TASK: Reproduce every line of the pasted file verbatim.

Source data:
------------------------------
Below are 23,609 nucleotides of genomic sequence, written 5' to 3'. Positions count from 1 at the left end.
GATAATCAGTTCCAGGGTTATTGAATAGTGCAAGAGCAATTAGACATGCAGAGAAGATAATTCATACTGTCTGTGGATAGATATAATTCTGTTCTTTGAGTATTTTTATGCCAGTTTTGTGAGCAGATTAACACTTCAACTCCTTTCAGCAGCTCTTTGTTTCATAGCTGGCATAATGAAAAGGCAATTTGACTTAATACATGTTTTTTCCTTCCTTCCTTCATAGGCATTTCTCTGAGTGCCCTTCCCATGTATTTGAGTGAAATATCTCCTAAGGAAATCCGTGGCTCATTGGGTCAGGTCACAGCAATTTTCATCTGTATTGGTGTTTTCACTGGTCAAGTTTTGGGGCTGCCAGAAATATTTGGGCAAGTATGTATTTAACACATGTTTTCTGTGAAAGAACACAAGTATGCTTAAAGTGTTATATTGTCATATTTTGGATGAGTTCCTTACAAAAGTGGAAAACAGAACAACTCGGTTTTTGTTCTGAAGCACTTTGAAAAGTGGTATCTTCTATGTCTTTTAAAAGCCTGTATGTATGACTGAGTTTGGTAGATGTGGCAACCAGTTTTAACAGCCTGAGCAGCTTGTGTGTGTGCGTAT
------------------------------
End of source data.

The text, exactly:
Below are 23,609 nucleotides of genomic sequence, written 5' to 3'. Positions count from 1 at the left end.
GATAATCAGTTCCAGGGTTATTGAATAGTGCAAGAGCAATTAGACATGCAGAGAAGATAATTCATACTGTCTGTGGATAGATATAATTCTGTTCTTTGAGTATTTTTATGCCAGTTTTGTGAGCAGATTAACACTTCAACTCCTTTCAGCAGCTCTTTGTTTCATAGCTGGCATAATGAAAAGGCAATTTGACTTAATACATGTTTTTTCCTTCCTTCCTTCATAGGCATTTCTCTGAGTGCCCTTCCCATGTATTTGAGTGAAATATCTCCTAAGGAAATCCGTGGCTCATTGGGTCAGGTCACAGCAATTTTCATCTGTATTGGTGTTTTCACTGGTCAAGTTTTGGGGCTGCCAGAAATATTTGGGCAAGTATGTATTTAACACATGTTTTCTGTGAAAGAACACAAGTATGCTTAAAGTGTTATATTGTCATATTTTGGATGAGTTCCTTACAAAAGTGGAAAACAGAACAACTCGGTTTTTGTTCTGAAGCACTTTGAAAAGTGGTATCTTCTATGTCTTTTAAAAGCCTGTATGTATGACTGAGTTTGGTAGATGTGGCAACCAGTTTTAACAGCCTGAGCAGCTTGTGTGTGTGCGTAT